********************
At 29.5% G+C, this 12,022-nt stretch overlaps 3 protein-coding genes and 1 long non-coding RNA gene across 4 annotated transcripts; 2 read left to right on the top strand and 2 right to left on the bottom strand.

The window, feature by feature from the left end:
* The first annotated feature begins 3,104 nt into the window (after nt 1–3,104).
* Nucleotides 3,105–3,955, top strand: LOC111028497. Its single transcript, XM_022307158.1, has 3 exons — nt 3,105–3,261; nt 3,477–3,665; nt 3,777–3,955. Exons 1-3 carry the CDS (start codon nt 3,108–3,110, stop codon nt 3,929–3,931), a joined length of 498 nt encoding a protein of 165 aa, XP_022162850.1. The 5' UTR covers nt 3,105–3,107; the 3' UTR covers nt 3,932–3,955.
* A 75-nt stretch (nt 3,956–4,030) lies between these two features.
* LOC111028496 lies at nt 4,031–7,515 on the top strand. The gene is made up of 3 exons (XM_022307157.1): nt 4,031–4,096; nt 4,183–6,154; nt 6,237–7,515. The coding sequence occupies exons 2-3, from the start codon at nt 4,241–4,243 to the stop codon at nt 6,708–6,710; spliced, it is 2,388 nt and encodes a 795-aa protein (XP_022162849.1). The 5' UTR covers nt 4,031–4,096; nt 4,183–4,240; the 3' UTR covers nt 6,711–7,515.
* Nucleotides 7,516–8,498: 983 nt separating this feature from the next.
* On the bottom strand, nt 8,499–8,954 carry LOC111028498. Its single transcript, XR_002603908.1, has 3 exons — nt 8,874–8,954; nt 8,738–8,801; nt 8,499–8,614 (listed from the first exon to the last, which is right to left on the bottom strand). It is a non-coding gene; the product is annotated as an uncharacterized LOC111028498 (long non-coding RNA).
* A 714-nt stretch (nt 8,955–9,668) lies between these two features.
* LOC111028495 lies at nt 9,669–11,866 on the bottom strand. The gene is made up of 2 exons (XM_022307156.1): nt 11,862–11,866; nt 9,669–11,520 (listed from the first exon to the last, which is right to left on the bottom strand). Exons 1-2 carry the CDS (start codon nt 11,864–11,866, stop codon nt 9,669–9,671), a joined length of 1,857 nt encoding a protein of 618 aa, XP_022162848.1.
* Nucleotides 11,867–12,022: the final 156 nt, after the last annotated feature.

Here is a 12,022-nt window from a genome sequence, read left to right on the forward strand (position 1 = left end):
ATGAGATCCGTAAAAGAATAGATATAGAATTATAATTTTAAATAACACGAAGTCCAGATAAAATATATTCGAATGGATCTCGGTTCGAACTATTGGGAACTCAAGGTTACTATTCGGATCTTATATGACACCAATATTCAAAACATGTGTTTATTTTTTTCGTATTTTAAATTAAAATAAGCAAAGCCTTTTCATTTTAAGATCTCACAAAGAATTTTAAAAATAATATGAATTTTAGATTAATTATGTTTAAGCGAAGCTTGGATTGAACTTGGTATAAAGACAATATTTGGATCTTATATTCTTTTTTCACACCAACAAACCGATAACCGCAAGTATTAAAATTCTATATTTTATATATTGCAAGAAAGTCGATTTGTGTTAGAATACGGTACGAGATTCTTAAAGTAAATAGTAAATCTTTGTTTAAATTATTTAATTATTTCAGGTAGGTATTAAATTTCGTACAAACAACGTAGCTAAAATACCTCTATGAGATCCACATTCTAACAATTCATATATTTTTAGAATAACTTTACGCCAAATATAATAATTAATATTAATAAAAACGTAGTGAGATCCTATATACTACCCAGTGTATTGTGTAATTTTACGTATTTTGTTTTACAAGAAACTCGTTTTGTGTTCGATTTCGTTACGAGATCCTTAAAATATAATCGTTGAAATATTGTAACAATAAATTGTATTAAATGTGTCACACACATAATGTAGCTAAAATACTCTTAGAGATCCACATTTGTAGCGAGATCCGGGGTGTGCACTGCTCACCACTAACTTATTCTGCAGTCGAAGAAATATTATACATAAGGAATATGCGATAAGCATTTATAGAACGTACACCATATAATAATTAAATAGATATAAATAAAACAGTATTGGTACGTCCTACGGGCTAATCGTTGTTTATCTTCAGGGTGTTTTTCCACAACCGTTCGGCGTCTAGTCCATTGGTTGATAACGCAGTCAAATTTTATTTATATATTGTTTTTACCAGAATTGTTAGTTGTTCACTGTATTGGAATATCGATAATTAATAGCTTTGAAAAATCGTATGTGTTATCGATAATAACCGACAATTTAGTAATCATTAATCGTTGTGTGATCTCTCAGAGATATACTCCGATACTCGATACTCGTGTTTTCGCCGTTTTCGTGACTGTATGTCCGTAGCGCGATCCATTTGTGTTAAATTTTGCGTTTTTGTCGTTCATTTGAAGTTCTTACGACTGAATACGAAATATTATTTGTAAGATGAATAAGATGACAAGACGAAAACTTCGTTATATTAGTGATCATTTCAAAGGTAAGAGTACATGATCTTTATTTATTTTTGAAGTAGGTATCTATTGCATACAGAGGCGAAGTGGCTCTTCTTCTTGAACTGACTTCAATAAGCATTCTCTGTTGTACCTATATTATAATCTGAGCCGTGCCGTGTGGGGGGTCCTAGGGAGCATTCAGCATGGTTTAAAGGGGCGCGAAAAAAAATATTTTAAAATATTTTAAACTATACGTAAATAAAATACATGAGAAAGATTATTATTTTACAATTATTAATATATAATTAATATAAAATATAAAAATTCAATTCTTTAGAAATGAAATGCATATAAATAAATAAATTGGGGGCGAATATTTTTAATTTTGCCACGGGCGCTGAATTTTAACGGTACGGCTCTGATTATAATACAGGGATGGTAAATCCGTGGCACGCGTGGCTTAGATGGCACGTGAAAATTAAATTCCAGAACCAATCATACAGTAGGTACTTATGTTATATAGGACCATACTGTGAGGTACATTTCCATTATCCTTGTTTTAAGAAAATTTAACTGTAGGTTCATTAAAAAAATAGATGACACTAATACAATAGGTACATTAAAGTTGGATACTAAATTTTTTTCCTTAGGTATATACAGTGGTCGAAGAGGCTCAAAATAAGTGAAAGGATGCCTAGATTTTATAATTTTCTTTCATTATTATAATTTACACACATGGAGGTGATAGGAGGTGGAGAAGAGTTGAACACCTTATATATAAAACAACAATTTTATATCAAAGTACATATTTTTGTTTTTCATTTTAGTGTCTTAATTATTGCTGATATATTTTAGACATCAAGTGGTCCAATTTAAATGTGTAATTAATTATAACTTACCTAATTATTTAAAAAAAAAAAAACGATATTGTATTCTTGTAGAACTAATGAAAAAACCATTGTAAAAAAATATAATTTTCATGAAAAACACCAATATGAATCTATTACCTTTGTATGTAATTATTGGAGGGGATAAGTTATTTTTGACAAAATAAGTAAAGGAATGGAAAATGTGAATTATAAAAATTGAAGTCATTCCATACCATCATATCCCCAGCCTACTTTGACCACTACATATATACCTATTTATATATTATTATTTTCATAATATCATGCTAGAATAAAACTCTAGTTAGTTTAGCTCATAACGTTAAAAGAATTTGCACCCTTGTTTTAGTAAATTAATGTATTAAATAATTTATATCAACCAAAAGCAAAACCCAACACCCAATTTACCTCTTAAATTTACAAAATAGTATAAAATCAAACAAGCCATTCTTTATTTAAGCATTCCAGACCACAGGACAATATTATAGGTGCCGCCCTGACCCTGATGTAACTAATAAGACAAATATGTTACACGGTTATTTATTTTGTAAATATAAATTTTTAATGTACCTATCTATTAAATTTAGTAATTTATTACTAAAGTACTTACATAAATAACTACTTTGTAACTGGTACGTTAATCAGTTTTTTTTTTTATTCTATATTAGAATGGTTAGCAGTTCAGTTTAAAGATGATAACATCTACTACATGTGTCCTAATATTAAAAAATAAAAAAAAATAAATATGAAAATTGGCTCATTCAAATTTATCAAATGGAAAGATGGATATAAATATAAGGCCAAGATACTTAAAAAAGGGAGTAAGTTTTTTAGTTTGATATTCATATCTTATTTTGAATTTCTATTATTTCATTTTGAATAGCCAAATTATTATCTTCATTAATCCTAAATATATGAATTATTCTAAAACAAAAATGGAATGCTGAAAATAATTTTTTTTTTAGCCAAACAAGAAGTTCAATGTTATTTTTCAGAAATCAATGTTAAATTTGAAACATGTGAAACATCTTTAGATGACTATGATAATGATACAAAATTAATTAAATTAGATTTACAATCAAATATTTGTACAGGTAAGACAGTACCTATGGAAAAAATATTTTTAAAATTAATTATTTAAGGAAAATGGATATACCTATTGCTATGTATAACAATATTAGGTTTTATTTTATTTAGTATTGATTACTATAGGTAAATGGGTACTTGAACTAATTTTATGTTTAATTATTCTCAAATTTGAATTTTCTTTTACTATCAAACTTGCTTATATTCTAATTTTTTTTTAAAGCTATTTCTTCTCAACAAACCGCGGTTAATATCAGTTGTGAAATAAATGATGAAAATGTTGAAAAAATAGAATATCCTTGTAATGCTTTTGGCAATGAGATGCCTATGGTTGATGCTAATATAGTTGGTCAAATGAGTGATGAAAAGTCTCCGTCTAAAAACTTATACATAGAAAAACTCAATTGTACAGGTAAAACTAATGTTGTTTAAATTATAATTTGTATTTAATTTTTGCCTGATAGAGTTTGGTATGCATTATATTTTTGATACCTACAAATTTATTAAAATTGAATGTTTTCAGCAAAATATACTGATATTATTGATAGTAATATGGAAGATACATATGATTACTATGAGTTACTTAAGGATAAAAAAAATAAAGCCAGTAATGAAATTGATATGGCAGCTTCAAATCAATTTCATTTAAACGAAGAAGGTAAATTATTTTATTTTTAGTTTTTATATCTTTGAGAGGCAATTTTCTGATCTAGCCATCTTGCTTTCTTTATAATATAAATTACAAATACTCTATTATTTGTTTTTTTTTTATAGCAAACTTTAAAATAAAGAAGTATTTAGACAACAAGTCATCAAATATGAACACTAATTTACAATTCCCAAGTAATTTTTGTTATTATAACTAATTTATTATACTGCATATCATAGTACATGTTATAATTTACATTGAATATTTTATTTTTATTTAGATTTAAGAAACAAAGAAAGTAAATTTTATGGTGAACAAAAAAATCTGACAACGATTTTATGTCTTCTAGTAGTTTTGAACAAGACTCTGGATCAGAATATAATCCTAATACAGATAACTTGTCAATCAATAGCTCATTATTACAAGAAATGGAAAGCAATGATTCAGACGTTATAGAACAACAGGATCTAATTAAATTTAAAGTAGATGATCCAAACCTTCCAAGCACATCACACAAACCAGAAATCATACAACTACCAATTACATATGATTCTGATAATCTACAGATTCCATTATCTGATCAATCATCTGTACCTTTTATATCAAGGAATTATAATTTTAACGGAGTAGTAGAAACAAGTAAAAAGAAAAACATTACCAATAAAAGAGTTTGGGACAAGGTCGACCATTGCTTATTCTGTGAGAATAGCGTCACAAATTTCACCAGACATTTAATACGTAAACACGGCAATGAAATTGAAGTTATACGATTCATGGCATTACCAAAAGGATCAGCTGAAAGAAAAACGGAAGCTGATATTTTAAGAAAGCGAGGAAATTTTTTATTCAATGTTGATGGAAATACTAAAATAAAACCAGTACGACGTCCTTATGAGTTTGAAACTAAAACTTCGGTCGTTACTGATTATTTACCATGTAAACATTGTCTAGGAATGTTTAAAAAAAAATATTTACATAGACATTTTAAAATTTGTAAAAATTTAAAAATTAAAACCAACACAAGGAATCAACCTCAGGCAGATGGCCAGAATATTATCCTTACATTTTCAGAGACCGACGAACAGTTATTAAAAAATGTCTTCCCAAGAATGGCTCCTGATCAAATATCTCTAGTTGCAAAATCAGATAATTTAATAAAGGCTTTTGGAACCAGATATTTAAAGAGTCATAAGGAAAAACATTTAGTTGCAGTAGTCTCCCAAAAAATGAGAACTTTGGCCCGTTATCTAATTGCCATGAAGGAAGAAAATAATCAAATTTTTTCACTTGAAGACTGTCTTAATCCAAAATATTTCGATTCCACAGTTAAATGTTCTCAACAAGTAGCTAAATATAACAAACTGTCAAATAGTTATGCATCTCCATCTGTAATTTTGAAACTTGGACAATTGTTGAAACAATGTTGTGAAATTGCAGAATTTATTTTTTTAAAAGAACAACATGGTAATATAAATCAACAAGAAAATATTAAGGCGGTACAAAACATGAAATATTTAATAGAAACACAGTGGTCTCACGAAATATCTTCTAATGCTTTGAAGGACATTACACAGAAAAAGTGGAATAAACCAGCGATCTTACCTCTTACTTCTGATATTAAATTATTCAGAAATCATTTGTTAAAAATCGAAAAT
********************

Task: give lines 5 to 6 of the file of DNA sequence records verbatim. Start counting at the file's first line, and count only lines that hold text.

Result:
* A 75-nt stretch (nt 3,956–4,030) lies between these two features.
* LOC111028496 lies at nt 4,031–7,515 on the top strand. The gene is made up of 3 exons (XM_022307157.1): nt 4,031–4,096; nt 4,183–6,154; nt 6,237–7,515. The coding sequence occupies exons 2-3, from the start codon at nt 4,241–4,243 to the stop codon at nt 6,708–6,710; spliced, it is 2,388 nt and encodes a 795-aa protein (XP_022162849.1). The 5' UTR covers nt 4,031–4,096; nt 4,183–4,240; the 3' UTR covers nt 6,711–7,515.